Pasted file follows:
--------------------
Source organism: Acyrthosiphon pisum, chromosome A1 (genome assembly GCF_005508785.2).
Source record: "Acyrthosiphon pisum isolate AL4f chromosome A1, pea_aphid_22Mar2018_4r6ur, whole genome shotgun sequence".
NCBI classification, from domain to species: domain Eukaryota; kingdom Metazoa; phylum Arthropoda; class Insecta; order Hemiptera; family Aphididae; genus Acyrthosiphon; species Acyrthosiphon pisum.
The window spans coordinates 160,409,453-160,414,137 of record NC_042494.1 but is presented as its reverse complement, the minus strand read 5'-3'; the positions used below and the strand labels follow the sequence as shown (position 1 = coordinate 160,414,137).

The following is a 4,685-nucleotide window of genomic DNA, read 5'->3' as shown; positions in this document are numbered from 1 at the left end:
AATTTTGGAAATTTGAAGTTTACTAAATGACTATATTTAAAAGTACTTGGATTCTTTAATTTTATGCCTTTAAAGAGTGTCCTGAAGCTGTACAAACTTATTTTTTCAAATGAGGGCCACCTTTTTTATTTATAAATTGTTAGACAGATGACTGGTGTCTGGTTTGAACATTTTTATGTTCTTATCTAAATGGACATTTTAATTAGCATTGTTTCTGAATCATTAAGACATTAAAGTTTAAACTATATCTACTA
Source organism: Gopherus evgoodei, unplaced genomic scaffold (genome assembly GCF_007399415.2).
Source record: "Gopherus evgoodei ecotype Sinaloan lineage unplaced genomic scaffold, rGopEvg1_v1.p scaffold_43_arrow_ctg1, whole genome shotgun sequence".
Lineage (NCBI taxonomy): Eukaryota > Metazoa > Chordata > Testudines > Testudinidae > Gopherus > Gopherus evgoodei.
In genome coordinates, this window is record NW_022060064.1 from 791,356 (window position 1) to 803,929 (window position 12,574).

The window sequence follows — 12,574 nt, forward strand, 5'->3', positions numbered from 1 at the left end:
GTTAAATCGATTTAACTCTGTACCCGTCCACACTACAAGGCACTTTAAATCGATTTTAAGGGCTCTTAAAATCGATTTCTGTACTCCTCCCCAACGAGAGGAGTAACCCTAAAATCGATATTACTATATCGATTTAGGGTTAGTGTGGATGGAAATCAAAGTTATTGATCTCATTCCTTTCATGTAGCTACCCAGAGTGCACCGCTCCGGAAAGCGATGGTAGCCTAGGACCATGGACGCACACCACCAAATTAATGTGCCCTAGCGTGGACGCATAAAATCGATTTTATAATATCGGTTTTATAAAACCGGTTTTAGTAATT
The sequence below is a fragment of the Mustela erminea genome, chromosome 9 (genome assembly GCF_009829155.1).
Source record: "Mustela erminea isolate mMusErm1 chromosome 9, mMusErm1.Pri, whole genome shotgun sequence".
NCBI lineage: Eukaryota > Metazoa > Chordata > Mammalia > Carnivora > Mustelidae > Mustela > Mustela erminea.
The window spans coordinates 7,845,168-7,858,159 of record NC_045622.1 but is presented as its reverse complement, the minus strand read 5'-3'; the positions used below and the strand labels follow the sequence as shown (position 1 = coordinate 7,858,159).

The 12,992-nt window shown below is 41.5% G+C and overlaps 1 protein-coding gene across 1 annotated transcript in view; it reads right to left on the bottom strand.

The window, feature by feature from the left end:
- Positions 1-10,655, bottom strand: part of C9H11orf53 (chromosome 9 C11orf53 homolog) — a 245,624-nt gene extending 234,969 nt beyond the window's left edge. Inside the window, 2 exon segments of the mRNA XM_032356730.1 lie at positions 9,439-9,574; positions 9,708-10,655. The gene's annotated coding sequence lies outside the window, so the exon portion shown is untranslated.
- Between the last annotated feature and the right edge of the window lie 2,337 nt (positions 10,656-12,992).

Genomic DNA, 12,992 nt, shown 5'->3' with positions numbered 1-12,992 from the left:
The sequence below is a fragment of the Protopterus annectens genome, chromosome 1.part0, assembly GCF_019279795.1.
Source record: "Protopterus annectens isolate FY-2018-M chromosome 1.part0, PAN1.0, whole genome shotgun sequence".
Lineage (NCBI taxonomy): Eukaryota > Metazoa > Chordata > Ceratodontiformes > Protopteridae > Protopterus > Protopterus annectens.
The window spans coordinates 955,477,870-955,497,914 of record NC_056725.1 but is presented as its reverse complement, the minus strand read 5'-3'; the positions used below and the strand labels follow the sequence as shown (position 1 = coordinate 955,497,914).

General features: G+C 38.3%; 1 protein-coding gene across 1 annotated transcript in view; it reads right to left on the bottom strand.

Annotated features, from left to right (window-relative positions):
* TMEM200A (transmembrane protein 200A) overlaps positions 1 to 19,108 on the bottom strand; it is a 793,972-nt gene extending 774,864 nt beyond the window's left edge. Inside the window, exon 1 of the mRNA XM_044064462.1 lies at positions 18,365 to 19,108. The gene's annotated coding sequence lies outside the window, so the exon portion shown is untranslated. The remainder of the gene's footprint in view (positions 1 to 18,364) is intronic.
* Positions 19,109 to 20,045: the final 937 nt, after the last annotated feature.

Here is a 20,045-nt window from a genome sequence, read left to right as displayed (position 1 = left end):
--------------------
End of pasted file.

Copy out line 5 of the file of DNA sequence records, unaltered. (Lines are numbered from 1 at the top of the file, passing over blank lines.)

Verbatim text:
The following is a 4,685-nucleotide window of genomic DNA, read 5'->3' as shown; positions in this document are numbered from 1 at the left end: